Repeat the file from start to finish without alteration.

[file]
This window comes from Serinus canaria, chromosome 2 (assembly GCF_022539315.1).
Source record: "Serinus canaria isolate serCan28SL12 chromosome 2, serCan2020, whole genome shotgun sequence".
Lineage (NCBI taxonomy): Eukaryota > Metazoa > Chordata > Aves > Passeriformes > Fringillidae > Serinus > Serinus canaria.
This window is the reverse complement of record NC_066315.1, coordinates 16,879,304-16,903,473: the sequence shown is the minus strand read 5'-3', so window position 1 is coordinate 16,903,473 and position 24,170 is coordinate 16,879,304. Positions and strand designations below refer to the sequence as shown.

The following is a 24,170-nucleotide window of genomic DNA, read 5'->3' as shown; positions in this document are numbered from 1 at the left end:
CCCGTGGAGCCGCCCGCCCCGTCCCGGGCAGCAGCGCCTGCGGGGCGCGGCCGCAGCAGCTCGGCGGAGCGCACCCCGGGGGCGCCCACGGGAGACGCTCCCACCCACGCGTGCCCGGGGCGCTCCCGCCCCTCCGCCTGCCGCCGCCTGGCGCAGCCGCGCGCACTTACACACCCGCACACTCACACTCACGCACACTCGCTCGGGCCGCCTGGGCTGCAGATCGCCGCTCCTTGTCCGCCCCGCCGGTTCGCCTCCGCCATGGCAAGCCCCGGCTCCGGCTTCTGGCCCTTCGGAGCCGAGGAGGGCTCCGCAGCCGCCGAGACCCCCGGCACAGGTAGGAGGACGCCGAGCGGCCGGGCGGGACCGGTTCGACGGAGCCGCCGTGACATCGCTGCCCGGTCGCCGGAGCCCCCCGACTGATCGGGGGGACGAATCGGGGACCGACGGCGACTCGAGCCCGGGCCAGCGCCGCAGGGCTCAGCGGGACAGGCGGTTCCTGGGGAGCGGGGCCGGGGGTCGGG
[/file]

This window comes from Serinus canaria, chromosome 2 (assembly GCF_022539315.1).
Source record: "Serinus canaria isolate serCan28SL12 chromosome 2, serCan2020, whole genome shotgun sequence".
Lineage (NCBI taxonomy): Eukaryota > Metazoa > Chordata > Aves > Passeriformes > Fringillidae > Serinus > Serinus canaria.
This window is the reverse complement of record NC_066315.1, coordinates 16,879,304-16,903,473: the sequence shown is the minus strand read 5'-3', so window position 1 is coordinate 16,903,473 and position 24,170 is coordinate 16,879,304. Positions and strand designations below refer to the sequence as shown.

The following is a 24,170-nucleotide window of genomic DNA, read 5'->3' as shown; positions in this document are numbered from 1 at the left end:
CCCGTGGAGCCGCCCGCCCCGTCCCGGGCAGCAGCGCCTGCGGGGCGCGGCCGCAGCAGCTCGGCGGAGCGCACCCCGGGGGCGCCCACGGGAGACGCTCCCACCCACGCGTGCCCGGGGCGCTCCCGCCCCTCCGCCTGCCGCCGCCTGGCGCAGCCGCGCGCACTTACACACCCGCACACTCACACTCACGCACACTCGCTCGGGCCGCCTGGGCTGCAGATCGCCGCTCCTTGTCCGCCCCGCCGGTTCGCCTCCGCCATGGCAAGCCCCGGCTCCGGCTTCTGGCCCTTCGGAGCCGAGGAGGGCTCCGCAGCCGCCGAGACCCCCGGCACAGGTAGGAGGACGCCGAGCGGCCGGGCGGGACCGGTTCGACGGAGCCGCCGTGACATCGCTGCCCGGTCGCCGGAGCCCCCCGACTGATCGGGGGGACGAATCGGGGACCGACGGCGACTCGAGCCCGGGCCAGCGCCGCAGGGCTCAGCGGGACAGGCGGTTCCTGGGGAGCGGGGCCGGGGGTCGGG